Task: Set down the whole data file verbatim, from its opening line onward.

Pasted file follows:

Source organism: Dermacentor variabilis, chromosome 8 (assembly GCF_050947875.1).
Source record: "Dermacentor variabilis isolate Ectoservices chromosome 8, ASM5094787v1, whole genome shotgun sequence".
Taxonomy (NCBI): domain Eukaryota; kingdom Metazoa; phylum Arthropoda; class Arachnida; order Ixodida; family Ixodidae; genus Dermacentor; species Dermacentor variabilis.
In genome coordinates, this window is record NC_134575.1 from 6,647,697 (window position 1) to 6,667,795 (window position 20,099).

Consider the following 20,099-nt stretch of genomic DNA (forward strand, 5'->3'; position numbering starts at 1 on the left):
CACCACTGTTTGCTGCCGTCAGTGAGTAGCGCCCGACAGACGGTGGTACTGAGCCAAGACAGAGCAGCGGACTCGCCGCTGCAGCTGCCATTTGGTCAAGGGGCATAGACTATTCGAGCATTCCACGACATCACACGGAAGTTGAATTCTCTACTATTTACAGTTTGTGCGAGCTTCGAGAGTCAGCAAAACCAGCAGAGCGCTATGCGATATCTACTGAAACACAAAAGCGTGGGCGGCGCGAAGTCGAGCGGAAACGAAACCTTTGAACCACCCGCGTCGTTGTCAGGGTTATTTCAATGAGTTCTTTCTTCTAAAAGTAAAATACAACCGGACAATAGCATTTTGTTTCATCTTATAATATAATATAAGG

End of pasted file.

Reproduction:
Source organism: Dermacentor variabilis, chromosome 8 (assembly GCF_050947875.1).
Source record: "Dermacentor variabilis isolate Ectoservices chromosome 8, ASM5094787v1, whole genome shotgun sequence".
Taxonomy (NCBI): domain Eukaryota; kingdom Metazoa; phylum Arthropoda; class Arachnida; order Ixodida; family Ixodidae; genus Dermacentor; species Dermacentor variabilis.
In genome coordinates, this window is record NC_134575.1 from 6,647,697 (window position 1) to 6,667,795 (window position 20,099).

Consider the following 20,099-nt stretch of genomic DNA (forward strand, 5'->3'; position numbering starts at 1 on the left):
CACCACTGTTTGCTGCCGTCAGTGAGTAGCGCCCGACAGACGGTGGTACTGAGCCAAGACAGAGCAGCGGACTCGCCGCTGCAGCTGCCATTTGGTCAAGGGGCATAGACTATTCGAGCATTCCACGACATCACACGGAAGTTGAATTCTCTACTATTTACAGTTTGTGCGAGCTTCGAGAGTCAGCAAAACCAGCAGAGCGCTATGCGATATCTACTGAAACACAAAAGCGTGGGCGGCGCGAAGTCGAGCGGAAACGAAACCTTTGAACCACCCGCGTCGTTGTCAGGGTTATTTCAATGAGTTCTTTCTTCTAAAAGTAAAATACAACCGGACAATAGCATTTTGTTTCATCTTATAATATAATATAAGG